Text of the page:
Why lift up the hands which hang down, and the feeble knees;…
Hands which hang down — that is the gesture of discouragement. Gesture addresses itself to the eye. Articulate speech addresses itself to the ear. Both tell the thoughts, feelings, purposes of the inner spirit. Consider —
I. WHY DISCOURAGEMENT SOMETIMES IS.
1. Ill health is a very frequent reason for a discouraged mood.
2. Necessary reaction from a great strain is a frequent reason for discouragement.
3. The slighter disappointments of life in most real way shadow the spirits. There are days when the sky wears a steadily disappointing grey, and when an east wind of discouragement blows steadily through all its hours.
4. The haunting fear that in some great matter which vitally affects us we have made mistake is a frequent cause of discouragement.
5. Hostile circumstances are causes of discouragement.
6. A frequent cause of spiritual discouragement is allowed sin. We talk about the hiding of God's face from us. Oftener we have ourselves hidden ourselves from God by doing what we know He cannot smile on.
II. SOME OF THE WAYS IN WHICH WE MAY TRIUMPH OVER THIS SO COMMON MOOD OF DISCOURAGEMENT. And we must triumph over discouragement. If we do not triumph over it, it will triumph over us. And no man can be well or do well who is in the perpetual gloom of a shadowed heart. "It is safe to say that no great enterprise was ever yet inaugurated, sustained, or completed in any other spirit than that of hope. The Suez Canal was not built, nor the ocean cable laid, nor the great war of a quarter of a century ago brought to a successful termination by men who were easily discouraged." All these undertakings, and all undertakings of any sort, must have their root in hope. There are two ways of conquering the discouragement.
1. By the law of opposites. For example, if one finds himself shadowed by ill health, he will increase both his ill health and the shadows which it casts by perpetual thought of it and constant attention to its symptoms. The way is, as far as possible, to front health, and in all right ways to determine to reach it. The man who persistently thinks toward sickness is the man who will gather about himself the gloom of sickness. The man who persistently thinks toward health is the man who will soonest get both into it and into its sunshine. I read once of a woman who said that she always went through at least two hours of worry and despondency about her trials, and when she had cried until she had a wet handkerchief spread out to dry on every chair in the room, she thought she might cheer up a little, but she never expected to be happy in this life. "Why," she said, "if I were happy I should think I had lost all my religion." Too often such is the Christian notion. But God wants us to be happy; and the way out of the gloom of petty disappointments is by thought of Him and our many blessings. For example again: Nobody need be discouraged by sin, if only one will repent of it. "There is forgiveness with Thee, that Thou mayest be feared."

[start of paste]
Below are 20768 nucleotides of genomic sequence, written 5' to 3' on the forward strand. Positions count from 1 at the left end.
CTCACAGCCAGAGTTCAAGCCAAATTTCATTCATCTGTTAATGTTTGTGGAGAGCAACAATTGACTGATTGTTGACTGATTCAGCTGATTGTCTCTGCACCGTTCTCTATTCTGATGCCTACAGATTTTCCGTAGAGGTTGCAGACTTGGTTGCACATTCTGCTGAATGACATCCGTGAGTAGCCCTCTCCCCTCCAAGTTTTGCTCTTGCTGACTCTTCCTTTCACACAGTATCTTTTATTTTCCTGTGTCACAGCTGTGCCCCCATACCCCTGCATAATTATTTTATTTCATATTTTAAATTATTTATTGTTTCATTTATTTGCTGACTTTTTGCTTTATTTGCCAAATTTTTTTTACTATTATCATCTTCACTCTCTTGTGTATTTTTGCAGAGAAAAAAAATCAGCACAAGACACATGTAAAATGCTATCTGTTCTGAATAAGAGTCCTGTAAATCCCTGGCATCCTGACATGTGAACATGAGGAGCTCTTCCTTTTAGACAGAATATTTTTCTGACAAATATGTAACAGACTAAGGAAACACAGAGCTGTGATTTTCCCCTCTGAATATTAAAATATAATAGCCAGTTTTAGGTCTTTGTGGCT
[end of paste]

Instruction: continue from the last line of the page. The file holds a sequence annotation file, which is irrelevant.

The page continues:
2. Also, we can overcome discouragement by the law of faith. One tells how, in his youth, he and a young companion became lost in the maze at Hampton Court; they wandered about tired and discouraged, but they felt sure that they would find their way out presently, and they thought it would seem foolish to ask direction, though they saw an old man working not far off. They utterly failed, however, in getting out, and at last came to ask the old man if he could possibly tell them the path out of the maze. "Why," he answered, "that is just what I am here for. Why did not you say you wanted to get out before?" And he put the young men at once on the right track. And that is what our Lord Jesus is for. The steady asking of Him and the following of His directions will deliver from many of life's mazes and from its gloom.
(W. Hoyt, D. D.)
Parallel VersesKJV: Wherefore lift up the hands which hang down, and the feeble knees;